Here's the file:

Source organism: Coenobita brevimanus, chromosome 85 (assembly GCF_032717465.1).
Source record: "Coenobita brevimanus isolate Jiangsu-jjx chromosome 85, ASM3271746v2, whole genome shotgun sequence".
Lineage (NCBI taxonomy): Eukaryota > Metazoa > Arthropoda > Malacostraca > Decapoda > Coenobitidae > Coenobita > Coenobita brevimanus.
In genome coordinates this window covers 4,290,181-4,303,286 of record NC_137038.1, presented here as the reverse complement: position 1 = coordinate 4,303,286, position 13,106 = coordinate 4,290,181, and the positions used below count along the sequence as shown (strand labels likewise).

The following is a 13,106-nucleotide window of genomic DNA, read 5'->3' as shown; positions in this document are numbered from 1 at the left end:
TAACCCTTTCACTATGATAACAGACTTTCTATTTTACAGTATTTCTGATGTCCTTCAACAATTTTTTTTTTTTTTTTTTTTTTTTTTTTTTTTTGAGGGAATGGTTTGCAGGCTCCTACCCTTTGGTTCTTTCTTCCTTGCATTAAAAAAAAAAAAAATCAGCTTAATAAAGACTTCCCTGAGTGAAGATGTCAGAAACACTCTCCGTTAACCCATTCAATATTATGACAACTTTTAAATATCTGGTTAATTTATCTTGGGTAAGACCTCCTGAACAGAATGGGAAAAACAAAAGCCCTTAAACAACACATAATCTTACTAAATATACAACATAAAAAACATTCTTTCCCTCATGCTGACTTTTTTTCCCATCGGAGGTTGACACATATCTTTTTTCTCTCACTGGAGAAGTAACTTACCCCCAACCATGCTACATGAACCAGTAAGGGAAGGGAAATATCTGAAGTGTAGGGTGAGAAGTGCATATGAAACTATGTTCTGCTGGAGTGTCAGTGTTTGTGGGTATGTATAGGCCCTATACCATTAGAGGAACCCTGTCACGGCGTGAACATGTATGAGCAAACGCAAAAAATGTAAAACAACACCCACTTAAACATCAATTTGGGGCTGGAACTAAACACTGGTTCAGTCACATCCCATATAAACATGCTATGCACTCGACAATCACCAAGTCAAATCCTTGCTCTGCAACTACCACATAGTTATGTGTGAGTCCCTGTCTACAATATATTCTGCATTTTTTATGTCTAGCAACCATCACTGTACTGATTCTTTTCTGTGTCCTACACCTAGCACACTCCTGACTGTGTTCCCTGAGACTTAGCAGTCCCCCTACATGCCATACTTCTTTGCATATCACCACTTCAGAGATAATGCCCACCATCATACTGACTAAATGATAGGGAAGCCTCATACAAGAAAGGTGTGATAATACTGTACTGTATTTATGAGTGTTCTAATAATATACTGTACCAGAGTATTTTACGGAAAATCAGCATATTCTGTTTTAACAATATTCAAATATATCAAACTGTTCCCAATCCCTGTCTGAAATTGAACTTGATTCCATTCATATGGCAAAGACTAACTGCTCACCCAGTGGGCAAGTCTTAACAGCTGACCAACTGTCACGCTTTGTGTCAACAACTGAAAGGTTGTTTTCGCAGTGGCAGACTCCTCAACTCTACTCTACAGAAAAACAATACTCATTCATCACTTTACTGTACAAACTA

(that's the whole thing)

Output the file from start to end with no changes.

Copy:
Source organism: Coenobita brevimanus, chromosome 85 (assembly GCF_032717465.1).
Source record: "Coenobita brevimanus isolate Jiangsu-jjx chromosome 85, ASM3271746v2, whole genome shotgun sequence".
Lineage (NCBI taxonomy): Eukaryota > Metazoa > Arthropoda > Malacostraca > Decapoda > Coenobitidae > Coenobita > Coenobita brevimanus.
In genome coordinates this window covers 4,290,181-4,303,286 of record NC_137038.1, presented here as the reverse complement: position 1 = coordinate 4,303,286, position 13,106 = coordinate 4,290,181, and the positions used below count along the sequence as shown (strand labels likewise).

The following is a 13,106-nucleotide window of genomic DNA, read 5'->3' as shown; positions in this document are numbered from 1 at the left end:
TAACCCTTTCACTATGATAACAGACTTTCTATTTTACAGTATTTCTGATGTCCTTCAACAATTTTTTTTTTTTTTTTTTTTTTTTTTTTTTTTTGAGGGAATGGTTTGCAGGCTCCTACCCTTTGGTTCTTTCTTCCTTGCATTAAAAAAAAAAAAAATCAGCTTAATAAAGACTTCCCTGAGTGAAGATGTCAGAAACACTCTCCGTTAACCCATTCAATATTATGACAACTTTTAAATATCTGGTTAATTTATCTTGGGTAAGACCTCCTGAACAGAATGGGAAAAACAAAAGCCCTTAAACAACACATAATCTTACTAAATATACAACATAAAAAACATTCTTTCCCTCATGCTGACTTTTTTTCCCATCGGAGGTTGACACATATCTTTTTTCTCTCACTGGAGAAGTAACTTACCCCCAACCATGCTACATGAACCAGTAAGGGAAGGGAAATATCTGAAGTGTAGGGTGAGAAGTGCATATGAAACTATGTTCTGCTGGAGTGTCAGTGTTTGTGGGTATGTATAGGCCCTATACCATTAGAGGAACCCTGTCACGGCGTGAACATGTATGAGCAAACGCAAAAAATGTAAAACAACACCCACTTAAACATCAATTTGGGGCTGGAACTAAACACTGGTTCAGTCACATCCCATATAAACATGCTATGCACTCGACAATCACCAAGTCAAATCCTTGCTCTGCAACTACCACATAGTTATGTGTGAGTCCCTGTCTACAATATATTCTGCATTTTTTATGTCTAGCAACCATCACTGTACTGATTCTTTTCTGTGTCCTACACCTAGCACACTCCTGACTGTGTTCCCTGAGACTTAGCAGTCCCCCTACATGCCATACTTCTTTGCATATCACCACTTCAGAGATAATGCCCACCATCATACTGACTAAATGATAGGGAAGCCTCATACAAGAAAGGTGTGATAATACTGTACTGTATTTATGAGTGTTCTAATAATATACTGTACCAGAGTATTTTACGGAAAATCAGCATATTCTGTTTTAACAATATTCAAATATATCAAACTGTTCCCAATCCCTGTCTGAAATTGAACTTGATTCCATTCATATGGCAAAGACTAACTGCTCACCCAGTGGGCAAGTCTTAACAGCTGACCAACTGTCACGCTTTGTGTCAACAACTGAAAGGTTGTTTTCGCAGTGGCAGACTCCTCAACTCTACTCTACAGAAAAACAATACTCATTCATCACTTTACTGTACAAACTA